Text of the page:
Keller has therefore gone one step further and developed a fully electrically driven demonstration gripper that is free of these disadvantages. Twelve linear motors of type PS01-37Sx120-HP-N from LinMot move the directly attached grippers. They feature a maximum stroke of 120 mm, a maximum force of 122 N and a particularly compact design.

The LinMot linear motor PS01-37Sx120-HP-N from the PS01 series requires little space and is characterised by a large stroke and a high maximum force. (Image source: LinMot)

High dynamics and repeatability with linear motors
“Linear motors can be controlled more precisely and are more dynamic than pneumatic drives. They can also handle much longer travel distances in a short time,” says the Keller specialist for automation and electrical engineering, summarising the advantages. The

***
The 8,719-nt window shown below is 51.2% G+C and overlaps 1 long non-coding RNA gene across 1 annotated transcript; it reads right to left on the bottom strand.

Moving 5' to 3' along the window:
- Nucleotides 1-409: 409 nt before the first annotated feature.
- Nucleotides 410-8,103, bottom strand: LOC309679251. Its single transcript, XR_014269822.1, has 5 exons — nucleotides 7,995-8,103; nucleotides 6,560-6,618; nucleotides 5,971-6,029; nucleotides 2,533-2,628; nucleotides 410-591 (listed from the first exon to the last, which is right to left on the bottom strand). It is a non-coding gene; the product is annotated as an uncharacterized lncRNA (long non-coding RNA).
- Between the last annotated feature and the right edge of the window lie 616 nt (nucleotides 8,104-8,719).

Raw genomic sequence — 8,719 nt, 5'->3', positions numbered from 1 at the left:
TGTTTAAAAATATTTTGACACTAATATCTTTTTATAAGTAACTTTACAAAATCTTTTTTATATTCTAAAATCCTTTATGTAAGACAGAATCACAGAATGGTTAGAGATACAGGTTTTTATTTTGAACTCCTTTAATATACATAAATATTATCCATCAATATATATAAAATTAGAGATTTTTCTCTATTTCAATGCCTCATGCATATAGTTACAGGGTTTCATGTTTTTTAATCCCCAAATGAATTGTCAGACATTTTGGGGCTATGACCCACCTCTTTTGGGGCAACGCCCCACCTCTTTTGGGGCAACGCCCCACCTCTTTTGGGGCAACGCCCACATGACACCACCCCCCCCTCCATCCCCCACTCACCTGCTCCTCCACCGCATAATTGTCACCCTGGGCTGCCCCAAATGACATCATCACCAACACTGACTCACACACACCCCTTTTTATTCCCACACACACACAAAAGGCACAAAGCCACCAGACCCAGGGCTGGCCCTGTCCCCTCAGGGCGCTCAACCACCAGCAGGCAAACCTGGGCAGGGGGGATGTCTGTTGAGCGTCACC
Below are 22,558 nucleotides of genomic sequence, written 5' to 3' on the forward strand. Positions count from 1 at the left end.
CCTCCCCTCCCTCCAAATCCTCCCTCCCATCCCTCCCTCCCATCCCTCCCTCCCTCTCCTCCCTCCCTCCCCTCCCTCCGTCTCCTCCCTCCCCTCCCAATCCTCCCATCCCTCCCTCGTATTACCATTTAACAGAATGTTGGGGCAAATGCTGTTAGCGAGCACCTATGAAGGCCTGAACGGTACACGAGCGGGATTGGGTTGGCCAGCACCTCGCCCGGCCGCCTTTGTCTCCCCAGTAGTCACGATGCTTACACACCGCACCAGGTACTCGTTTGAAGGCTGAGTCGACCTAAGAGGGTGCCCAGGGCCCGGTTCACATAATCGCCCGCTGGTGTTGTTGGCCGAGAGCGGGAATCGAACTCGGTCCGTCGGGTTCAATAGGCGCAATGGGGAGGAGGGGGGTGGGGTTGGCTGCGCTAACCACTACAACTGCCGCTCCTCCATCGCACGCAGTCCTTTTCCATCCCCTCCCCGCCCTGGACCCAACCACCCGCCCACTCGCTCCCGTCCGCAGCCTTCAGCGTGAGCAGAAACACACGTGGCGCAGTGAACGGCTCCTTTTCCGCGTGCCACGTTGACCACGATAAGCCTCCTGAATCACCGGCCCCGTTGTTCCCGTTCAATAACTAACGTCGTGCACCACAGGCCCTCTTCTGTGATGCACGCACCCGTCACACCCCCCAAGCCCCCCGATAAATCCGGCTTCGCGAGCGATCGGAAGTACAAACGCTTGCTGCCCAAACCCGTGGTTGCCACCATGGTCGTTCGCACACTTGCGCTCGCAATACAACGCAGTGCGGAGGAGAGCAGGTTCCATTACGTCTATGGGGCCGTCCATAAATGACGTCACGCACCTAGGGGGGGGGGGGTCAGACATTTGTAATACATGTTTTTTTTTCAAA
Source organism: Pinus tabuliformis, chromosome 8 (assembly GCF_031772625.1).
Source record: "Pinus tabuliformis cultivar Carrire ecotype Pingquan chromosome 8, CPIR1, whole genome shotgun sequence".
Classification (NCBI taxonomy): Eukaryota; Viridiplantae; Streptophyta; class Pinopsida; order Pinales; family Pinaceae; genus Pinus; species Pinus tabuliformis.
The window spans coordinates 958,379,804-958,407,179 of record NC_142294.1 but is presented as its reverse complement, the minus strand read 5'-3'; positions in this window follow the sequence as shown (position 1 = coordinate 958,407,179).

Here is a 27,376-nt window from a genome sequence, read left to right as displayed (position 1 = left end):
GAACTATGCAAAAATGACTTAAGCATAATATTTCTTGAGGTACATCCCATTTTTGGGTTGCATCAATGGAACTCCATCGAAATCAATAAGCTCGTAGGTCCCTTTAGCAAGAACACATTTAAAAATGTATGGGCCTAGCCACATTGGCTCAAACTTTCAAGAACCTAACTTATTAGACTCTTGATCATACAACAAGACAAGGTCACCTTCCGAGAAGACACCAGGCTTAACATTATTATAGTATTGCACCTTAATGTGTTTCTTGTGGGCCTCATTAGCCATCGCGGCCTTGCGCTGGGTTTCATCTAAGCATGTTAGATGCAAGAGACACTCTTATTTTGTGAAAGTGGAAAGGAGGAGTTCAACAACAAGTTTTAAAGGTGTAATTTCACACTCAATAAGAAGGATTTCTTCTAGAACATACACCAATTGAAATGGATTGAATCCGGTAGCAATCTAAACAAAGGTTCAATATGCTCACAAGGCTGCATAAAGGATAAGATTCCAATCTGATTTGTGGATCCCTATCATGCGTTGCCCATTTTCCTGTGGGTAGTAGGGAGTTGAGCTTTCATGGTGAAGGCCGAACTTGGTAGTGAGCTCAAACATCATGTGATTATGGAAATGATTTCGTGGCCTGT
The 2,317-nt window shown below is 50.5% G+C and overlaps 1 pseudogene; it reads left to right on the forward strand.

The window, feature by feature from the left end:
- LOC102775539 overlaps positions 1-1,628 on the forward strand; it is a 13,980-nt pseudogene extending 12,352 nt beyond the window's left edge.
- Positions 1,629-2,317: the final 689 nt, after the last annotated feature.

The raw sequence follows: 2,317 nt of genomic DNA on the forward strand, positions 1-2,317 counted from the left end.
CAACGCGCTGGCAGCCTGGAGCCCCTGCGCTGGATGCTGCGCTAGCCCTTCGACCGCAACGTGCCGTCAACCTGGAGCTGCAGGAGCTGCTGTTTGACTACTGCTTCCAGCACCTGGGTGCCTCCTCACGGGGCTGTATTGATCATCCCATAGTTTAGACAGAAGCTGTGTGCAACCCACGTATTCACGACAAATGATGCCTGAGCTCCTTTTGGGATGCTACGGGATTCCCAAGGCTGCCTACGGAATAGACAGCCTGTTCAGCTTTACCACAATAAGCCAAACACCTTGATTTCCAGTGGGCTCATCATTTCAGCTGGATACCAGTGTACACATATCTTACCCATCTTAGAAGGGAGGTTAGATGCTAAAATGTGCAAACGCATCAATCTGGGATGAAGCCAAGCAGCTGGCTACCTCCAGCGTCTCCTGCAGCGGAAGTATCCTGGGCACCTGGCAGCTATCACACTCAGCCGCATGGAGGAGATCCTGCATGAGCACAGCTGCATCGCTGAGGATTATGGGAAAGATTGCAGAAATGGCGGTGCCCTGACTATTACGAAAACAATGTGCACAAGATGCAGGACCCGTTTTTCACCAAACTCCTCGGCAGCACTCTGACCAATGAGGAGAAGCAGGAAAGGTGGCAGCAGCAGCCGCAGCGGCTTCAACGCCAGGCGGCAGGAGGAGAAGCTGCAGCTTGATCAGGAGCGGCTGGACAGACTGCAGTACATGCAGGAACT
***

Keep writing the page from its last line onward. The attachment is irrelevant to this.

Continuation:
pattern in which the bricks are placed can be specified via the system’s user interface and changed at the touch of a button – without any time-consuming conversions or gripper changes. Unlike pneumatic drives, the gripping force can also be controlled directly. This capability and the large stroke in combination with the high dynamics are largely responsible for the fact that the gripper can be used so universally and can handle sensitive products such as jars or cardboard containers just as reliably as robust products. The linear motors in the new gripper are controlled by 12 ProfiNet servo controllers from LinMot’s C1100 series, which were specially designed for applications in which pneumatic cylinders are replaced by linear motors. With a height of 146mm, a width of 26.6mm and a depth of 106mm, the controllers are very compact and lightweight. “This is important with regard to the payload of the gripper, as we wanted to place the controllers directly on the gripper to keep the number of cables routed through the robot to a minimum,” explains Reinhold Ungruhe. However, the disadvantage of the additional weight is usually more than made up for by the elimination of valve terminals, mechanical components and sensors that were previously required, as well as the higher flexibility and repeatability of the electric drives. “For the series, the use of LinMot multi-axis modules or the company’s decentralised motors with integrated drive electronics would also be an option for further weight and space reduction,” adds the automation expert.